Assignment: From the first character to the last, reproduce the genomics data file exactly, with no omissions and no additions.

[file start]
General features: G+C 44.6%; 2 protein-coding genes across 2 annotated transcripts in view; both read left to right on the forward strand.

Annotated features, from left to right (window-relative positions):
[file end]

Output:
General features: G+C 44.6%; 2 protein-coding genes across 2 annotated transcripts in view; both read left to right on the forward strand.

Annotated features, from left to right (window-relative positions):